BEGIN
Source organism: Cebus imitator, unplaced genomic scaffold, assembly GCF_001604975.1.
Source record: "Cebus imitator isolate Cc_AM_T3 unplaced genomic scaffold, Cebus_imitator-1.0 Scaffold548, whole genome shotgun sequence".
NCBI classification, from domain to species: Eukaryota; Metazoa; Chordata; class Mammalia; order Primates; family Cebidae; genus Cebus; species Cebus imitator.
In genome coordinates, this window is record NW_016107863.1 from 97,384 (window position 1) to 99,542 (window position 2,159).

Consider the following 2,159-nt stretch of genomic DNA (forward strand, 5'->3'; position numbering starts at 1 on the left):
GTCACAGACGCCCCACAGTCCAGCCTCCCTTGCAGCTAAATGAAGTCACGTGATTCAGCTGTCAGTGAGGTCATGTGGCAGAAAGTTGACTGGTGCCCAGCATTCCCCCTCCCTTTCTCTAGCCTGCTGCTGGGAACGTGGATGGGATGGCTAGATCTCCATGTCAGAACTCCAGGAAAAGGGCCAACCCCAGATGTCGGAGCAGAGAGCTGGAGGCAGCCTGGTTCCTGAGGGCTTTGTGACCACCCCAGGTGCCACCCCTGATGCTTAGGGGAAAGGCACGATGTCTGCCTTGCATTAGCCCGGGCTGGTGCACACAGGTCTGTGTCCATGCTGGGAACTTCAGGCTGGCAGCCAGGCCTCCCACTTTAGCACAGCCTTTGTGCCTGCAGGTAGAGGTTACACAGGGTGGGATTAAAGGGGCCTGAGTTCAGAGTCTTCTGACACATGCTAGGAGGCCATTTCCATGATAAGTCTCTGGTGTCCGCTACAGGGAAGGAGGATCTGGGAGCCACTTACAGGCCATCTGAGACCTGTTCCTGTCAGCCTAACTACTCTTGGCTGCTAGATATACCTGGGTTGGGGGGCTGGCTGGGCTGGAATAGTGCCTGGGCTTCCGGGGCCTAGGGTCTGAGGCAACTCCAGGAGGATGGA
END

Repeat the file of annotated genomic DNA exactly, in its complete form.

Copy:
Source organism: Cebus imitator, unplaced genomic scaffold, assembly GCF_001604975.1.
Source record: "Cebus imitator isolate Cc_AM_T3 unplaced genomic scaffold, Cebus_imitator-1.0 Scaffold548, whole genome shotgun sequence".
NCBI classification, from domain to species: Eukaryota; Metazoa; Chordata; class Mammalia; order Primates; family Cebidae; genus Cebus; species Cebus imitator.
In genome coordinates, this window is record NW_016107863.1 from 97,384 (window position 1) to 99,542 (window position 2,159).

Consider the following 2,159-nt stretch of genomic DNA (forward strand, 5'->3'; position numbering starts at 1 on the left):
GTCACAGACGCCCCACAGTCCAGCCTCCCTTGCAGCTAAATGAAGTCACGTGATTCAGCTGTCAGTGAGGTCATGTGGCAGAAAGTTGACTGGTGCCCAGCATTCCCCCTCCCTTTCTCTAGCCTGCTGCTGGGAACGTGGATGGGATGGCTAGATCTCCATGTCAGAACTCCAGGAAAAGGGCCAACCCCAGATGTCGGAGCAGAGAGCTGGAGGCAGCCTGGTTCCTGAGGGCTTTGTGACCACCCCAGGTGCCACCCCTGATGCTTAGGGGAAAGGCACGATGTCTGCCTTGCATTAGCCCGGGCTGGTGCACACAGGTCTGTGTCCATGCTGGGAACTTCAGGCTGGCAGCCAGGCCTCCCACTTTAGCACAGCCTTTGTGCCTGCAGGTAGAGGTTACACAGGGTGGGATTAAAGGGGCCTGAGTTCAGAGTCTTCTGACACATGCTAGGAGGCCATTTCCATGATAAGTCTCTGGTGTCCGCTACAGGGAAGGAGGATCTGGGAGCCACTTACAGGCCATCTGAGACCTGTTCCTGTCAGCCTAACTACTCTTGGCTGCTAGATATACCTGGGTTGGGGGGCTGGCTGGGCTGGAATAGTGCCTGGGCTTCCGGGGCCTAGGGTCTGAGGCAACTCCAGGAGGATGGA